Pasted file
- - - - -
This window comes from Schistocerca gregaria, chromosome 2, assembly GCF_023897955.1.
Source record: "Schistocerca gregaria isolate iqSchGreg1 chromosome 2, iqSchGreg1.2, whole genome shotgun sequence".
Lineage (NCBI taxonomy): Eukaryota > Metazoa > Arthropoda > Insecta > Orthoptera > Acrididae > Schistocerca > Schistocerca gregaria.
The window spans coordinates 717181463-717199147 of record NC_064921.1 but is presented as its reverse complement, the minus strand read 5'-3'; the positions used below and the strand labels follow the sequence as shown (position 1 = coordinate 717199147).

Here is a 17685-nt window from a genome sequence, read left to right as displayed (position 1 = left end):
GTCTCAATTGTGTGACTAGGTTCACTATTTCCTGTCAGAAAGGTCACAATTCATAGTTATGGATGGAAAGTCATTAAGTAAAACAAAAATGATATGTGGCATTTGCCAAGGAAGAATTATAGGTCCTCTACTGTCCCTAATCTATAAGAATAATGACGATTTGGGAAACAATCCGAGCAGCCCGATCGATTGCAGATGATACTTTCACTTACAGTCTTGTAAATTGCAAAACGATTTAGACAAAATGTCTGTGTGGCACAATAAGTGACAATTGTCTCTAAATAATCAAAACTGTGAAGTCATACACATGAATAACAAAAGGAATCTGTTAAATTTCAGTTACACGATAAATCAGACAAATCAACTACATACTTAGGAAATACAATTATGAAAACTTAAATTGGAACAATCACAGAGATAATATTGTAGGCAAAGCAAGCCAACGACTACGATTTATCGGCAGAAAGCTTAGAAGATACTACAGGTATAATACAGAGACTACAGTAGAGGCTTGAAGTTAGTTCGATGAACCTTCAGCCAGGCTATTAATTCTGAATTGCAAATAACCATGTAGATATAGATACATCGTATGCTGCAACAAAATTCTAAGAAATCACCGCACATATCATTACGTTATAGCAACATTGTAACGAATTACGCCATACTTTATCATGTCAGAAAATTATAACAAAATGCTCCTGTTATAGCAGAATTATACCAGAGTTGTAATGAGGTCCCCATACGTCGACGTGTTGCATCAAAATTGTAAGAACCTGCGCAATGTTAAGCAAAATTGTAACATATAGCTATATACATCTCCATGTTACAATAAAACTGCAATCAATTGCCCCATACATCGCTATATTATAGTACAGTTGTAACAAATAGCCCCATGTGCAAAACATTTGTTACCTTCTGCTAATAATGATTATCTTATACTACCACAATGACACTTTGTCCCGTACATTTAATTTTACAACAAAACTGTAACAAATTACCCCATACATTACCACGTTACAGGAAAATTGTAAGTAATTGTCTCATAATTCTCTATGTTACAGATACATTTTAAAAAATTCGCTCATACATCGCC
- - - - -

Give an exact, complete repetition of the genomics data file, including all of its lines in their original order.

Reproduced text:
This window comes from Schistocerca gregaria, chromosome 2, assembly GCF_023897955.1.
Source record: "Schistocerca gregaria isolate iqSchGreg1 chromosome 2, iqSchGreg1.2, whole genome shotgun sequence".
Lineage (NCBI taxonomy): Eukaryota > Metazoa > Arthropoda > Insecta > Orthoptera > Acrididae > Schistocerca > Schistocerca gregaria.
The window spans coordinates 717181463-717199147 of record NC_064921.1 but is presented as its reverse complement, the minus strand read 5'-3'; the positions used below and the strand labels follow the sequence as shown (position 1 = coordinate 717199147).

Here is a 17685-nt window from a genome sequence, read left to right as displayed (position 1 = left end):
GTCTCAATTGTGTGACTAGGTTCACTATTTCCTGTCAGAAAGGTCACAATTCATAGTTATGGATGGAAAGTCATTAAGTAAAACAAAAATGATATGTGGCATTTGCCAAGGAAGAATTATAGGTCCTCTACTGTCCCTAATCTATAAGAATAATGACGATTTGGGAAACAATCCGAGCAGCCCGATCGATTGCAGATGATACTTTCACTTACAGTCTTGTAAATTGCAAAACGATTTAGACAAAATGTCTGTGTGGCACAATAAGTGACAATTGTCTCTAAATAATCAAAACTGTGAAGTCATACACATGAATAACAAAAGGAATCTGTTAAATTTCAGTTACACGATAAATCAGACAAATCAACTACATACTTAGGAAATACAATTATGAAAACTTAAATTGGAACAATCACAGAGATAATATTGTAGGCAAAGCAAGCCAACGACTACGATTTATCGGCAGAAAGCTTAGAAGATACTACAGGTATAATACAGAGACTACAGTAGAGGCTTGAAGTTAGTTCGATGAACCTTCAGCCAGGCTATTAATTCTGAATTGCAAATAACCATGTAGATATAGATACATCGTATGCTGCAACAAAATTCTAAGAAATCACCGCACATATCATTACGTTATAGCAACATTGTAACGAATTACGCCATACTTTATCATGTCAGAAAATTATAACAAAATGCTCCTGTTATAGCAGAATTATACCAGAGTTGTAATGAGGTCCCCATACGTCGACGTGTTGCATCAAAATTGTAAGAACCTGCGCAATGTTAAGCAAAATTGTAACATATAGCTATATACATCTCCATGTTACAATAAAACTGCAATCAATTGCCCCATACATCGCTATATTATAGTACAGTTGTAACAAATAGCCCCATGTGCAAAACATTTGTTACCTTCTGCTAATAATGATTATCTTATACTACCACAATGACACTTTGTCCCGTACATTTAATTTTACAACAAAACTGTAACAAATTACCCCATACATTACCACGTTACAGGAAAATTGTAAGTAATTGTCTCATAATTCTCTATGTTACAGATACATTTTAAAAAATTCGCTCATACATCGCC